1. Do I have to conduct an energy audit of my building if it has an EPA Energy Star Label?
An energy audit is not required for a building if it has received an Energy Star Label for at least two of the three years preceding the filing of the building’s energy efficiency report. A retro-commissioning report would still be required.
2. Do I have to conduct an energy audit of my building if it has received a LEED-certification?
An energy audit is not required for a building if it has received certification under the LEED 2009 rating system for Existing Buildings published by the USGBC or other rating system for existing buildings, as determined by the department, within four years prior to the filing of the building’s energy efficiency report.
3. Do I have to conduct a retro-commissioning study if my building has received a LEED-certification?
No retro-commissioning report would be required if the building has earned the LEED point for Existing Building Commissioning investigation and analysis and the LEED point for Existing Building Commissioning implementation.
4. I received notification from the Department of Finance that I must comply with LL87 but I think my building is less than 50,000 sf. What do I do?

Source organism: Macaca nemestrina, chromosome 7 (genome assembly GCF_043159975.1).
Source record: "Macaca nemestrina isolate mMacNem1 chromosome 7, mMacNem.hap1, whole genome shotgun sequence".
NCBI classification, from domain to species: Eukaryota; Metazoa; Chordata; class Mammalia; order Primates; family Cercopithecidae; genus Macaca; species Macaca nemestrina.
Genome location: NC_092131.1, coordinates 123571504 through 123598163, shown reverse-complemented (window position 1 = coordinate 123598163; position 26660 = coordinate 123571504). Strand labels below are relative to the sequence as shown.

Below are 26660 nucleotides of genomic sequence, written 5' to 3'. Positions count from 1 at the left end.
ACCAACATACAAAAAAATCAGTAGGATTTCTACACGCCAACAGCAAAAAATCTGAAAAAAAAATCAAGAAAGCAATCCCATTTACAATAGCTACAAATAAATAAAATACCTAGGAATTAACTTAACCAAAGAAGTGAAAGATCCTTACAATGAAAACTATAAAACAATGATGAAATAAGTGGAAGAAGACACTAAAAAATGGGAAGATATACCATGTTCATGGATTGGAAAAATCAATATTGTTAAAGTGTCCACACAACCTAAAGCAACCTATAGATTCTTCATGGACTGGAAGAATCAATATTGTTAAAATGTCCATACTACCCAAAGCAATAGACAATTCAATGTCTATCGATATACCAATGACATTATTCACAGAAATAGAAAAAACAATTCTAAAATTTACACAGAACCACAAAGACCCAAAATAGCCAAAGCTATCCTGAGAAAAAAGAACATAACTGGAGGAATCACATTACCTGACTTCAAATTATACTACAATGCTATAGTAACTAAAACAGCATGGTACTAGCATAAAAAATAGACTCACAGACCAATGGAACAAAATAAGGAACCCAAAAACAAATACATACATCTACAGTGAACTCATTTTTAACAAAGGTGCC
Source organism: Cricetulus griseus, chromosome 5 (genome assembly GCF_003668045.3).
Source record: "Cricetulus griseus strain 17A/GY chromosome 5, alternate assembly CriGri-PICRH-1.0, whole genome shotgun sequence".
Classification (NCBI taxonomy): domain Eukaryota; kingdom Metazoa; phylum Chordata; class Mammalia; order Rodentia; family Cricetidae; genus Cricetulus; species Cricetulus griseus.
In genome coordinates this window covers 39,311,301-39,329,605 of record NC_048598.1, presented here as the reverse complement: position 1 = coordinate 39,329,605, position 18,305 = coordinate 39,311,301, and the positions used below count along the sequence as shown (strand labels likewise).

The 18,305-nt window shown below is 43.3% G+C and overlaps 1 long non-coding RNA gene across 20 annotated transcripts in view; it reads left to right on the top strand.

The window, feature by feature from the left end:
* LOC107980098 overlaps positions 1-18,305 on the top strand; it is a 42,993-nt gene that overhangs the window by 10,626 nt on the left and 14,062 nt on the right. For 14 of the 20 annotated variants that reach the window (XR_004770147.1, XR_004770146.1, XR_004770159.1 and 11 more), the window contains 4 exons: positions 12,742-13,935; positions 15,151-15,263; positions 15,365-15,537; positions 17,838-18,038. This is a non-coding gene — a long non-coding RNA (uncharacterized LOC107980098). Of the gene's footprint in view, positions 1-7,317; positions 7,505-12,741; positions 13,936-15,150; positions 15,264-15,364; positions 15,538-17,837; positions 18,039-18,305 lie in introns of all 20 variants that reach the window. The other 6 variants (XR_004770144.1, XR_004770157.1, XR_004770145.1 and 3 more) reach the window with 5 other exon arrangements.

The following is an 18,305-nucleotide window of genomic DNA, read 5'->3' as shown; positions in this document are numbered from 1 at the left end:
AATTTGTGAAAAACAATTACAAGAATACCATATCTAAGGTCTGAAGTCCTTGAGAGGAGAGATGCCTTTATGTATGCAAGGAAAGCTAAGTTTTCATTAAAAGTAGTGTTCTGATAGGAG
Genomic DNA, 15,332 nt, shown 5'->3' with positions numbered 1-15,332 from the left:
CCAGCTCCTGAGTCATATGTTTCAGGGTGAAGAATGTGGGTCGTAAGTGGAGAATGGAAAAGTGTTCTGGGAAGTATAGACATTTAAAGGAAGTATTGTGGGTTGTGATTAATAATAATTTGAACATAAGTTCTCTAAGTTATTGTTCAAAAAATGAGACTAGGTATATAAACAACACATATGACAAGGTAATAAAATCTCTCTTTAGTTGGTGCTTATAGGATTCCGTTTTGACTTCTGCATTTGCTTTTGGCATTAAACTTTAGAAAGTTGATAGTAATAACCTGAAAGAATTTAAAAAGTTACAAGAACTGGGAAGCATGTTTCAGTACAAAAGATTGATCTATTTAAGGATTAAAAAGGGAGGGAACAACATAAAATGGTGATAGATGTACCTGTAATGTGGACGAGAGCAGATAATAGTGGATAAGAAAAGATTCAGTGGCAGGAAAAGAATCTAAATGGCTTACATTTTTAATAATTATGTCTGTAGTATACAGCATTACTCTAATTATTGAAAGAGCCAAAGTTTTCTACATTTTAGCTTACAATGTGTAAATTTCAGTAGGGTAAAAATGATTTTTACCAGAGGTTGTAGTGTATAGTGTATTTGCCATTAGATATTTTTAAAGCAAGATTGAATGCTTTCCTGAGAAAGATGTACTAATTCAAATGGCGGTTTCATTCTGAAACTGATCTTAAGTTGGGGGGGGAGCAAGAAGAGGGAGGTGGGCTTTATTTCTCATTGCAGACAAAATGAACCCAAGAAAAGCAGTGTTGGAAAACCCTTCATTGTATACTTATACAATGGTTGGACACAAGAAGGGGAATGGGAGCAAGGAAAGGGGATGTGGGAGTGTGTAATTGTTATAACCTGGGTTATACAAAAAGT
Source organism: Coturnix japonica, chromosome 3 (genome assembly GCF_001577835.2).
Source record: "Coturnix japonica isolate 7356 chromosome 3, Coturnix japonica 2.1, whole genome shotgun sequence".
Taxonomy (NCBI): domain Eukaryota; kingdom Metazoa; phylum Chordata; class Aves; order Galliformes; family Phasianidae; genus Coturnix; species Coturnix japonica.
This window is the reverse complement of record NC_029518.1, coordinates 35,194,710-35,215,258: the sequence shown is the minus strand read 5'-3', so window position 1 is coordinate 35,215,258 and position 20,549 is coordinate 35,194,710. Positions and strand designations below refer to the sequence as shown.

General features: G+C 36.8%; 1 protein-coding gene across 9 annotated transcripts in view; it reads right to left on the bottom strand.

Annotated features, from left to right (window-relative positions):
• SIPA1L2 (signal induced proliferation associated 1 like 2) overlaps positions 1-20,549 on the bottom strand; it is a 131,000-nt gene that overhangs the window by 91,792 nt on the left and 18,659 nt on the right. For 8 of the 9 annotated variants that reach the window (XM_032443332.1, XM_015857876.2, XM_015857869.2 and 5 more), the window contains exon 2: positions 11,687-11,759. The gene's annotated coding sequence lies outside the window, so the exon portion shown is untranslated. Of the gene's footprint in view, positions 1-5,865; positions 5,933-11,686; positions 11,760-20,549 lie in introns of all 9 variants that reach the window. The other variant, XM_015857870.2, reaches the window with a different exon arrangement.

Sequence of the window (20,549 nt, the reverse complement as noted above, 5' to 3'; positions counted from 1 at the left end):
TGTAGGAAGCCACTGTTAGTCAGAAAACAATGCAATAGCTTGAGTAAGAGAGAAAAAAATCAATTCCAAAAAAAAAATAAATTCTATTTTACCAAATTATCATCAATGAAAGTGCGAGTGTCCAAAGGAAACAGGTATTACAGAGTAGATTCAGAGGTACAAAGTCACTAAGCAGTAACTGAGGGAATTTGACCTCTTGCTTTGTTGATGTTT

If you see your building on the list of covered buildings, and believe its listing is inaccurate, please contact the New York City Department of Finance (DOF) to dispute building square footage or the number of buildings on a tax lot.
Email firstname.lastname@example.org and include in your email the following:
5. If a building is less than 10 years old, is it automatically exempt from both the energy audit and the retro-commissioning?
Buildings that are less than ten years old may not automatically defer submitting an Energy Efficiency Report. For the building to defer the submittal of an EER until the next reporting date, all of its base building systems must be in compliance with the New York city energy conservation code as in effect for new buildings constructed on or after July 1, 2010, or a later code if a new code has been adopted. This only applies to the building’s first EER if it is a new building.
6. If a building has multiple tenants and all of those tenants have triple net lease agreements, is the building owner required to submit an EER?
Provided the building lessees do not have lease agreements for a term of 49 years or more (in which case they assume the responsibility for reporting), the owner of the building is still required to submit an EER that addresses the remaining base building systems after deduction of those that are owned by, or for which a tenant bears full maintenance responsibility, and that is within the tenant's leased space and/or exclusively serves such leased space.
7. How much are the fees to register with the Department of Buildings to become an approved agency authorized to perform energy audits and to certify audit reports/retro-commissioning reports?
The initial filing fee is $200, and is good for three years. The renewal fee is $90.00.
9. For Simple Buildings, if a building cannot satisfy one of the seven, how many of the remaining 6 have to be satisfied?